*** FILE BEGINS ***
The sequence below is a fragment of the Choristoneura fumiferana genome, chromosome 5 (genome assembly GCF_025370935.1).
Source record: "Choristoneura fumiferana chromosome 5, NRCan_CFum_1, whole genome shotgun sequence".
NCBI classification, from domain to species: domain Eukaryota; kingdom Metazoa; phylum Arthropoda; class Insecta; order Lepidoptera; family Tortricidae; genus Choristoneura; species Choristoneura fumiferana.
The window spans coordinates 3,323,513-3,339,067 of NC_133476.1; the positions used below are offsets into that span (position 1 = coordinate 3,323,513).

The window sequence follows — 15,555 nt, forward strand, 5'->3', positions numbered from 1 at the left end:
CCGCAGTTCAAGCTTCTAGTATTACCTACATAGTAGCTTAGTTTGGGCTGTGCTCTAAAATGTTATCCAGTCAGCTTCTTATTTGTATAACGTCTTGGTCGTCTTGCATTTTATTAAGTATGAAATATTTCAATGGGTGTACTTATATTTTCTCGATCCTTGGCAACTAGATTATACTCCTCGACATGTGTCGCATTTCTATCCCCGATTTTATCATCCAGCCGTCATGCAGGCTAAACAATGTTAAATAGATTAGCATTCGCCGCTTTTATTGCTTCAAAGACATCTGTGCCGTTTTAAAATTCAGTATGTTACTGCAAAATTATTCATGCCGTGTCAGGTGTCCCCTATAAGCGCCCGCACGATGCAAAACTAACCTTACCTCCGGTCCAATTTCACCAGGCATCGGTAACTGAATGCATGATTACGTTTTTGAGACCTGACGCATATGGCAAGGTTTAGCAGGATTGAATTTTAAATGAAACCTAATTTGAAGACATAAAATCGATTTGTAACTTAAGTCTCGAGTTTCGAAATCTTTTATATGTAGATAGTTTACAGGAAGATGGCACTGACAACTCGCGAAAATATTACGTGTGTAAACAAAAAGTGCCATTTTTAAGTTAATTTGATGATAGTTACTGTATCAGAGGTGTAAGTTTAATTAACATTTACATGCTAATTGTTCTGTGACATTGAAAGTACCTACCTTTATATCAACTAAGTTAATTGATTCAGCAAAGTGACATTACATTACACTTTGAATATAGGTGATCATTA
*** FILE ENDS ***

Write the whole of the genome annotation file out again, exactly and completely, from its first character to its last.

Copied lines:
The sequence below is a fragment of the Choristoneura fumiferana genome, chromosome 5 (genome assembly GCF_025370935.1).
Source record: "Choristoneura fumiferana chromosome 5, NRCan_CFum_1, whole genome shotgun sequence".
NCBI classification, from domain to species: domain Eukaryota; kingdom Metazoa; phylum Arthropoda; class Insecta; order Lepidoptera; family Tortricidae; genus Choristoneura; species Choristoneura fumiferana.
The window spans coordinates 3,323,513-3,339,067 of NC_133476.1; the positions used below are offsets into that span (position 1 = coordinate 3,323,513).

The window sequence follows — 15,555 nt, forward strand, 5'->3', positions numbered from 1 at the left end:
CCGCAGTTCAAGCTTCTAGTATTACCTACATAGTAGCTTAGTTTGGGCTGTGCTCTAAAATGTTATCCAGTCAGCTTCTTATTTGTATAACGTCTTGGTCGTCTTGCATTTTATTAAGTATGAAATATTTCAATGGGTGTACTTATATTTTCTCGATCCTTGGCAACTAGATTATACTCCTCGACATGTGTCGCATTTCTATCCCCGATTTTATCATCCAGCCGTCATGCAGGCTAAACAATGTTAAATAGATTAGCATTCGCCGCTTTTATTGCTTCAAAGACATCTGTGCCGTTTTAAAATTCAGTATGTTACTGCAAAATTATTCATGCCGTGTCAGGTGTCCCCTATAAGCGCCCGCACGATGCAAAACTAACCTTACCTCCGGTCCAATTTCACCAGGCATCGGTAACTGAATGCATGATTACGTTTTTGAGACCTGACGCATATGGCAAGGTTTAGCAGGATTGAATTTTAAATGAAACCTAATTTGAAGACATAAAATCGATTTGTAACTTAAGTCTCGAGTTTCGAAATCTTTTATATGTAGATAGTTTACAGGAAGATGGCACTGACAACTCGCGAAAATATTACGTGTGTAAACAAAAAGTGCCATTTTTAAGTTAATTTGATGATAGTTACTGTATCAGAGGTGTAAGTTTAATTAACATTTACATGCTAATTGTTCTGTGACATTGAAAGTACCTACCTTTATATCAACTAAGTTAATTGATTCAGCAAAGTGACATTACATTACACTTTGAATATAGGTGATCATTA